I really should have used an EMS call to make my point instead of a fire call (for all the reasons everyone reading this knows very well). Let’s make the call a 2:30 a.m. “check welfare” call. When the crew hears the call, they recognize the address—here we go again! Crazy old Fred is having his twice-a-week 2:30 a.m. hallucination where he imagines he is a spaceship and describes his situation in a semimedical way. Based on that information, we dispatch the closest engine company to help Crazy Fred. This company is as fit and as capable as the responding fire company described a couple of paragraphs ago. The crew hops on Big Red and heads out to Fred’s place. It is now in its full service, cross-trained, dual-role mode. What this means is that all four are firefighters—two members are paramedics and the other two are EMTs. The company seamlessly delivers both firefighting and medical service, and that capability creates the very sensible ability for the system to dispatch the closest company to the customer. I use the word “sensible” because I sincerely believe it is very dumb to not send the closest unit.
The crew members are trained, equipped, and highly persuaded to effectively deliver the highest level of prehospital care; they can pretty much do anything in Mrs. Smith’s living room that can be done in an emergency room. Now, our modern deployment system has awakened them and has them responding with all their training, resources, and system support at 2:30 a.m. to what is basically a mental health call. Simply, they are packaged up and prepared to go bear hunting, and now we have dispatched them to a lonely, frightened, confused hamster.
Now it is showtime for Captain Nice’s definition of respect: Don’t look down on anyone. This is the place where our discussion (and definition) of respect goes from a ho-hum academic definition to an actual 2:30 a.m. test for E-14. Old Fred is having a bad night and calls us simply because there isn’t anyone else to call who will physically respond and help him. The situation is not complicated but is highly profound for Fred. The act of being nice at that moment is also not complicated but is highly profound. The situation does not come up anywhere near the capability of E-14, so this becomes the very challenging place where we must remember that if we immediately dismiss the customer in the short run, he will eventually get the opportunity to dismiss us in the long run.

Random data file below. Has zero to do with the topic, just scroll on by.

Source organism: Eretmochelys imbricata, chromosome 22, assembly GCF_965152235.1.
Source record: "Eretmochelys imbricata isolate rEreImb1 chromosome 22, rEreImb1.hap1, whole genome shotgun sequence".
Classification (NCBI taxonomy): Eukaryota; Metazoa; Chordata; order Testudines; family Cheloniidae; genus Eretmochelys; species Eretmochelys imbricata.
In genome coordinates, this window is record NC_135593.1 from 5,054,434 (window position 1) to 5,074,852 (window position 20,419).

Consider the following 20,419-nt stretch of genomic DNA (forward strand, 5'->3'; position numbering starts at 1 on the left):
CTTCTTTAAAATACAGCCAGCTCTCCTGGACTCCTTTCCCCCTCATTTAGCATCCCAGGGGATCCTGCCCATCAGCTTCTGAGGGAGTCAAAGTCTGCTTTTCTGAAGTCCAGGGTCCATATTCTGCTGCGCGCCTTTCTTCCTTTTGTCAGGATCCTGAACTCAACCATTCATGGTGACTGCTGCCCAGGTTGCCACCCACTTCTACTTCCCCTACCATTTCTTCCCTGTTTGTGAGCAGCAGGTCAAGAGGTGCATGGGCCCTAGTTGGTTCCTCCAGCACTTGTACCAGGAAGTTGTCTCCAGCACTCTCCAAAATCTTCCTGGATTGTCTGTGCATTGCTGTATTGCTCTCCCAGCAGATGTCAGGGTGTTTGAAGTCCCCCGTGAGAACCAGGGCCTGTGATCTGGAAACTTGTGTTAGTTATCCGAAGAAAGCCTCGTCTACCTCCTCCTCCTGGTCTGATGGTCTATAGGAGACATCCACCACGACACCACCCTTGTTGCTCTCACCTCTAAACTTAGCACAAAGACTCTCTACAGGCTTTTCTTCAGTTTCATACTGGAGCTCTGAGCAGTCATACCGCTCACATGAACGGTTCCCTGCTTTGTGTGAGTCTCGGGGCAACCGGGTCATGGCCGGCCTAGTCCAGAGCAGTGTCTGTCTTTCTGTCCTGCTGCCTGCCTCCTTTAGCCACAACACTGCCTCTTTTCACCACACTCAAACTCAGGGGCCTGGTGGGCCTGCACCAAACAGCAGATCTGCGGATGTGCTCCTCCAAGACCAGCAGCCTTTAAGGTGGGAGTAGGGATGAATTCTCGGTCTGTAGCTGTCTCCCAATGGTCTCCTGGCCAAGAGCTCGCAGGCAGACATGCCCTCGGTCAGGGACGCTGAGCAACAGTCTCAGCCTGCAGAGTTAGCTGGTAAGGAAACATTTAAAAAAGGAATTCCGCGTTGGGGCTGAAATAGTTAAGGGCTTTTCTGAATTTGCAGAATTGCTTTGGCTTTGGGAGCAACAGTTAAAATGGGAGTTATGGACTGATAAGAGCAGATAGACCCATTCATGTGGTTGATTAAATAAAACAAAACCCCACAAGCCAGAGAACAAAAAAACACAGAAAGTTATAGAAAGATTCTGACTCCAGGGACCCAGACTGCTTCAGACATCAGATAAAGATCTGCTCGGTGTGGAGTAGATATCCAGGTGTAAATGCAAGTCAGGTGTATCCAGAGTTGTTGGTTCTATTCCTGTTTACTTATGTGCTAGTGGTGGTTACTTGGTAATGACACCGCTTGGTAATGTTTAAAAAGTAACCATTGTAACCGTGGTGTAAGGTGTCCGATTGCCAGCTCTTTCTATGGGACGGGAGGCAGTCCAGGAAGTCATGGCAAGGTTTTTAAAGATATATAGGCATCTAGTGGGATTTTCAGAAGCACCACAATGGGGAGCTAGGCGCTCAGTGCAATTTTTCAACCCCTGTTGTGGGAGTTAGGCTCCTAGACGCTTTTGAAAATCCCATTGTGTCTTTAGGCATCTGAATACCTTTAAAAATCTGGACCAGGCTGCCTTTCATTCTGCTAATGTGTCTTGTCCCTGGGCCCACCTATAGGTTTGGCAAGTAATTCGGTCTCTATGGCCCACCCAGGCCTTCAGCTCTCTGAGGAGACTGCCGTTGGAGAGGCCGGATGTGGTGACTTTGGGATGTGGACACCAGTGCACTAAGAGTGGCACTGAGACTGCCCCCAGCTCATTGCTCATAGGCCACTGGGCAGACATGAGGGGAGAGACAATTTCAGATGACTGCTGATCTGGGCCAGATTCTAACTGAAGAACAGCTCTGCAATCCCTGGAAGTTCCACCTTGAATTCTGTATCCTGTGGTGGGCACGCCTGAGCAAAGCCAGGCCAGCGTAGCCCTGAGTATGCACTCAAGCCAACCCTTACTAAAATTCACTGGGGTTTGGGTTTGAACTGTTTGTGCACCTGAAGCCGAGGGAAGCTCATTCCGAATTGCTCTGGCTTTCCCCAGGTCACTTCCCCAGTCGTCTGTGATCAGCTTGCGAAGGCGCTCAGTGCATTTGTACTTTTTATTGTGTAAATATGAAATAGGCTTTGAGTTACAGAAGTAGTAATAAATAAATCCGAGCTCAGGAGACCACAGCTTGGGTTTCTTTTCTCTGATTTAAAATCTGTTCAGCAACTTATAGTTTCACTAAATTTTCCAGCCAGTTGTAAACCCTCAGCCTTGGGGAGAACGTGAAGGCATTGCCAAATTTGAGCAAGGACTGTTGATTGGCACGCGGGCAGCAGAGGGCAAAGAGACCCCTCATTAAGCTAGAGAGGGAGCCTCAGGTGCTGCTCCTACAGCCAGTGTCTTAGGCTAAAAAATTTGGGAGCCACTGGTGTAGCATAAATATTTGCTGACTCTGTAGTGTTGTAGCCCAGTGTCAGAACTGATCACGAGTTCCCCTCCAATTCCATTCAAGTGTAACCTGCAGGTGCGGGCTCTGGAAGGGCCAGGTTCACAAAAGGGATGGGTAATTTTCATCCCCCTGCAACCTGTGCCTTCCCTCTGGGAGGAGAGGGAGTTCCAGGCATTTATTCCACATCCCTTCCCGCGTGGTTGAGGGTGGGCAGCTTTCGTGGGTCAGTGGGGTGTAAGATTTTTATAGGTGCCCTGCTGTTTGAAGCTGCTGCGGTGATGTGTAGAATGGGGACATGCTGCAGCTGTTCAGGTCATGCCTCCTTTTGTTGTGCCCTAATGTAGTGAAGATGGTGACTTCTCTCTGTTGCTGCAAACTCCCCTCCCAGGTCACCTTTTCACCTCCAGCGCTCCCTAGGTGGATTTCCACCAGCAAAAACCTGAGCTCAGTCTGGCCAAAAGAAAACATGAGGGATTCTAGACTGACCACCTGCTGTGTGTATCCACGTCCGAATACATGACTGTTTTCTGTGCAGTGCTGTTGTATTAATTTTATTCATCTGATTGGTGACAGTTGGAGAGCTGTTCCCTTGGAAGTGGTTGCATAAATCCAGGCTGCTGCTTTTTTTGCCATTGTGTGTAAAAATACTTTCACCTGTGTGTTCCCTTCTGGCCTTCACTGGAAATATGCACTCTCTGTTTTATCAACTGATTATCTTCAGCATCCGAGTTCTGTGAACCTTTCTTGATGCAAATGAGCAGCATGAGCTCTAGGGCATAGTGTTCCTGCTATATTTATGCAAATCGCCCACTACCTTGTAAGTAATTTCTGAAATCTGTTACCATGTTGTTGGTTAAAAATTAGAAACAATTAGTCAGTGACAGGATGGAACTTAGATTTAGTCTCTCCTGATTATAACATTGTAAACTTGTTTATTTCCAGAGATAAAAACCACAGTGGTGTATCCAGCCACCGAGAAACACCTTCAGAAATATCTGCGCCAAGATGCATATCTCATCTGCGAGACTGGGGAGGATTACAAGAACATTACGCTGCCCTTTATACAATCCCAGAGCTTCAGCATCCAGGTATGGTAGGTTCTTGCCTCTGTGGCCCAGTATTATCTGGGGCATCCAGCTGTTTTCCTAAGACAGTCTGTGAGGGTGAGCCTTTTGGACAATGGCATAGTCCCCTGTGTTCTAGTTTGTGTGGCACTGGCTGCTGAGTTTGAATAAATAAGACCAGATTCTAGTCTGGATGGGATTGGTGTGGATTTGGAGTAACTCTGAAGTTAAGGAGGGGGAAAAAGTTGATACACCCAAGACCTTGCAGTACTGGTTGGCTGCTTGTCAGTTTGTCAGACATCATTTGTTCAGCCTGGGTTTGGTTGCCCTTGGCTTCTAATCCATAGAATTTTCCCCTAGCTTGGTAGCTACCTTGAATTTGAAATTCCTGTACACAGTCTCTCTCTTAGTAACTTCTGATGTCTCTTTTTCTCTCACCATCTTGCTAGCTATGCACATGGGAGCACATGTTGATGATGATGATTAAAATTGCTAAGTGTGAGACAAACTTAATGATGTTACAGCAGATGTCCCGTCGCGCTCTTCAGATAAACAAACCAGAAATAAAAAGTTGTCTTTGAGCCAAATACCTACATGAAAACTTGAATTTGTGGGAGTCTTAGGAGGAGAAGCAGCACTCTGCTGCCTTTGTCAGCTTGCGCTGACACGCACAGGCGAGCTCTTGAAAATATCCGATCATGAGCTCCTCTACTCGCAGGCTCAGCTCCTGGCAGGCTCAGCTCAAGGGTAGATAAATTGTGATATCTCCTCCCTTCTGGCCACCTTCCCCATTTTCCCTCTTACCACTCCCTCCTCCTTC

When Captain Nice gets in the rig, he verifies that everyone is onboard—belted—and says something like “Everybody, listen up! We are all going to be at Fred’s place pretty soon! Let’s take good care of him.” While the crew is helping Fred, they know that if they don’t treat the old guy like he is the prime minister, they will be getting “The Look” from Captain Nice. On the way back to the station after the call, the captain compliments and thanks the crew for how nice they were.
Two shifts later, the same crew gets the same 2:30 a.m. call and finds Fred in real medical trouble. They do the whole advanced life support routine and stabilize, package, and transport him to the local hospital. Two weeks later, a very attractive, 40-something lady, who is Fred’s daughter, stops by the station to thank the crew for being so nice to her Dad. She relates to the crew how much her father has depended on E-14 and how much he admired the way they treated him. She also says that before her Dad retired, he was the customer service manager of a major corporation, and that he felt that if he could have created the level of service that he received from Engine 14, his company would have made a lot more money than it did (this is a true story).
The community has made a major investment in our response capability. We do not use the upper level of that capability very often, but we use the bottom end a lot. We make a huge mistake when we disrespect a customer whose situation does not come up to our qualification, capability, or expectation. I can relate to this very personally because I am rapidly becoming Old Fred. Many nights, I imagine Marilyn Monroe and I are sailing along on our spaceship, and I really hope Captain Nice is on duty and first due when we have our 2:30 a.m. crash.
Retired Chief ALAN BRUNACINI is a fire service author and speaker. He and his sons own the fire service Web site bshifter.com.